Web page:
Indeed, Sonaike demonstrated his loyalty to both journalism and academics and paid his dues. Perhaps this explains his recent honor at Joseph Ayo Babalola University, Ikeji-Arakeji, Osun State. Rising like a rock painted in eye-pleasing colors between the law school buildings and the office block of JABU’s Ikeji-Arakeji main campus, is the magnificent building bearing bold capital lettering: Prof. Femi Sonaike Journalism Building.
The building was recently donated by his brother, Professor Kola Olufunso Sonaike (Jnr), Vice Chancellor of Joseph Ayo Babalola University, who sadly passed away on Monday, March 21, 2022.
It was a tragedy as the university campus was plunged into deep mourning following the sudden death of Sonaike (Jnr), whom the university community of Ikeji, judged as one of the best vice-chancellors who came to work at the university. institution (JABU).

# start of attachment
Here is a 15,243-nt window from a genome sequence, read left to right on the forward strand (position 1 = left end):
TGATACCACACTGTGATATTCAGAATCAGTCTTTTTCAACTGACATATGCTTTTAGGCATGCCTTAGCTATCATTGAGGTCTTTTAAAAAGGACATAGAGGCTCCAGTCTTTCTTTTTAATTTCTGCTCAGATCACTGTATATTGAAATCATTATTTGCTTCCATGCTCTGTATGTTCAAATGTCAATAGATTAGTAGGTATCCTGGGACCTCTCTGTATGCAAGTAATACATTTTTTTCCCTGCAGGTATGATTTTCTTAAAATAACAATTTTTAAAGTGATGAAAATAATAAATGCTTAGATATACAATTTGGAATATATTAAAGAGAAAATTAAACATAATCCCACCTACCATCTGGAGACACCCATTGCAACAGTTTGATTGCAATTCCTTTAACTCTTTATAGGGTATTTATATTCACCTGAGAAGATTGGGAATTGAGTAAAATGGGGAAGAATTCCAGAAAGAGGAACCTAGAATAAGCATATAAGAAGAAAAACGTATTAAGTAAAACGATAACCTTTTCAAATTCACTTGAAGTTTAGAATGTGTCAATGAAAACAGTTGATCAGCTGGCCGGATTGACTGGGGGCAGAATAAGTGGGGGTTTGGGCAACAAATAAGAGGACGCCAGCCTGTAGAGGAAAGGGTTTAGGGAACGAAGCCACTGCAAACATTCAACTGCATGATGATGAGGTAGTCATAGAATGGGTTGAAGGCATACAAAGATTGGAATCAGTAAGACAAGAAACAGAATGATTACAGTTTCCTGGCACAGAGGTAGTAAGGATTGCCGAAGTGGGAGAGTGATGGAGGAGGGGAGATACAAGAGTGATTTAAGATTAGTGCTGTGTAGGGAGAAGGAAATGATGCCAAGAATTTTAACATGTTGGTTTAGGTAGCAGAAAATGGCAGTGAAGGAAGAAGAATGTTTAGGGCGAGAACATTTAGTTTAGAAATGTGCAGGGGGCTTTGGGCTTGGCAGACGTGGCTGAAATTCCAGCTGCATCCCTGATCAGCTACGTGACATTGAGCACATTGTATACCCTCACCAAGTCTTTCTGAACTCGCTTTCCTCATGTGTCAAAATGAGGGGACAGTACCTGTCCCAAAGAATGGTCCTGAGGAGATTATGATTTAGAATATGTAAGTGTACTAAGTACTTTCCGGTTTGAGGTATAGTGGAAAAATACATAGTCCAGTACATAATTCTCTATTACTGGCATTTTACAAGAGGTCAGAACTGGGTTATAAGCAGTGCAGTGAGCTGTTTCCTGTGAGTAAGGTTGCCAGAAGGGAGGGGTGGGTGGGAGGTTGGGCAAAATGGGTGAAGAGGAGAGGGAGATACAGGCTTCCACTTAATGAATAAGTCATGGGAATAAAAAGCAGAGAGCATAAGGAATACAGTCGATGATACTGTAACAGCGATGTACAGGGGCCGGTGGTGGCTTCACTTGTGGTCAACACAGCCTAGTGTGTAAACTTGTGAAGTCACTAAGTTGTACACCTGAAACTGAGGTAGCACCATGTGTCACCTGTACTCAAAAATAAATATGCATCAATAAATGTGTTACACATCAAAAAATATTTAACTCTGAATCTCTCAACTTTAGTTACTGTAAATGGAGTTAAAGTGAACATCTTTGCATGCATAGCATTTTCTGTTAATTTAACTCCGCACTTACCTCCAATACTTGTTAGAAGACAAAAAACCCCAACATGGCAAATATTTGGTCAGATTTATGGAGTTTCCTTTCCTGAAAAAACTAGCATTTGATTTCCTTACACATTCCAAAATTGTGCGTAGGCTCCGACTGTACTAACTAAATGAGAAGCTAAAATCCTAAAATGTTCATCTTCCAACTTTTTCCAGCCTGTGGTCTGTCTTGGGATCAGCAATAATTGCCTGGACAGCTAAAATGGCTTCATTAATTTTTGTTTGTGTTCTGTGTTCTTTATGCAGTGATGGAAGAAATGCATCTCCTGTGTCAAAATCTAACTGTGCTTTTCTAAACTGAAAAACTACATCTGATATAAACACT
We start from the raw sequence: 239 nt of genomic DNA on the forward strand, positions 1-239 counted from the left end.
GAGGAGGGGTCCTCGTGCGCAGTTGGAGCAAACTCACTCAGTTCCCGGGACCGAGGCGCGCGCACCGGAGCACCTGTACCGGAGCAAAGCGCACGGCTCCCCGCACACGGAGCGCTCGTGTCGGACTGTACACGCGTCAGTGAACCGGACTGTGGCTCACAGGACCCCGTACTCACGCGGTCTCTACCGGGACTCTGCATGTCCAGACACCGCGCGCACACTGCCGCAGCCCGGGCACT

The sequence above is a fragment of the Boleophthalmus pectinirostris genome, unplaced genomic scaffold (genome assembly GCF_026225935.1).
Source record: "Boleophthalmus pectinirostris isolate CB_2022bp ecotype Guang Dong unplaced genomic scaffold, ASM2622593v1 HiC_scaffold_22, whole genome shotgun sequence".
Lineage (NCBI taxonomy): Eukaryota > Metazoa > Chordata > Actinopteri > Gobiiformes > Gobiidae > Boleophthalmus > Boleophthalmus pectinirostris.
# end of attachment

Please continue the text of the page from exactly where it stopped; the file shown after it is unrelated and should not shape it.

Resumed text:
He was very sane and very development-oriented in his administration. That his soul rests in peace.
As we mourn the passing of Sonaike (jnr), in the weeks ahead his many virtues will continue to be extolled by the University Senate, academic and non-academic staff, and the entire Apostolic Church of the Christ (CAC), the owner of the University.
The work he did at the university during his two years as Vice-Chancellor speaks volumes in his favor as an outstanding administrator. One of his contributions to academic development at JABU is the subject of this article. Professor Sonaike (Jnr) should have lived to see this article published but he never did. I had told her when we last met that I was writing about my memories of my friend, Professor Femi Sonaike, and our past experiences in the Daily Times. He would have liked to read my memories of his older brother.
Although Femi Sonaike has competing interests in his academic and journalistic careers, he has used his doctoral training and journalism/mass communication skills to produce dozens of young entrants into the print and broadcast media profession.
Those he educated at Ogun State Polytechnic and his university in America are already holding high positions in their chosen fields.